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Supreme Leader’s flight from transparency and accountability breeds corruption at all levels


One of the most important reasons for corruption are defects in the legislative system, that is, a lack or insufficient number of laws covering all the different aspects of corruption and the behaviors and actions that can result in corruption. Indeed, one of the foremost reasons for corruption in Iran specifically is the lack of sufficient and necessary laws to tackle corruption and to guarantee oversight and transparency. But as the transparency report mentions, what has fueled the rampant corruption in Iran today cannot only be explained by an absence of laws or defects in the law, rather the systematic flight of officials or the exemption of a large part of the government apparatus from transparency helps them escape accountability to even the very limited laws dedicated to fighting corruption.

The Iranian government apparatus has two types of institutions: The electoral or pseudo-electoral institutions of the executive branch and the Majles on one hand, and the appointive institutions and unelected positions, which include the Office of the Supreme Leader and institutions under his supervision. The judiciary is another of the three branches of government whose head is determined and appointed by the Supreme Leader.

The first type, despite its numerous weaknesses and shortcomings, in terms of budget and function they are clear and specific in the sense that we know their names and what they do and their level of corruption can be examined. In recent years, the issue of official corruption has not only been pursued and acknowledged to an extent by the government itself, it has also been the subject of articles and investigations by researchers and students.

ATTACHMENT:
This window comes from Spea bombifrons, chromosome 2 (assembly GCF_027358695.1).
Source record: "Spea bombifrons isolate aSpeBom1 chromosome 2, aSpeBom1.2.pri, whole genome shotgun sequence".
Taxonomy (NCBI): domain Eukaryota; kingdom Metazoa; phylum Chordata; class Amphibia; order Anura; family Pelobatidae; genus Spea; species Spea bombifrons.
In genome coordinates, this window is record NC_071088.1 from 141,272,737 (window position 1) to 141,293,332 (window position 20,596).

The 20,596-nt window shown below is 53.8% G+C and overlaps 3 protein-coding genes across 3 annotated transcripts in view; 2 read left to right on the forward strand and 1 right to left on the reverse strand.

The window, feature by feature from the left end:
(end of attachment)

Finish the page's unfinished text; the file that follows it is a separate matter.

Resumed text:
As for the Office of the Supreme Leader and the institutions under its supervision, not only does little information exist, in fact these institutions basically exist outside of the normal cycle of monitoring, review, and study. Researchers, journalists, and academics have also looked into these institutions less, which during the early years of the revolution could have been explained by a lack of interest in them, and during more recent years by the danger posed by covering these stories in Iran. The number of these organizations, how they operate, and the extent of their activities is therefore ambiguous and unclear. For example, before the Rouhani government became the first to publish how the budget is allocated every year, many people didn’t even know about the existence of the Al-Mustafa International University, Barekat, and even institutions related to the country’s seminaries and their budgets. Apart from a few references in some reports by foreign press outlets, information on the international and economic activities of organizations such as the Imam Khomeini Relief Foundation, which is the most well-known revolutionary institution in Iran due to its connection to a large part of Iranian society, is unavailable. Therefore, whenever the issue of corruption is raised, it only refers to corruption in government organizations and departments (executive branch) and at most can pertain to the other branches of government, but not the Supreme Leader and the institutions under his supervision.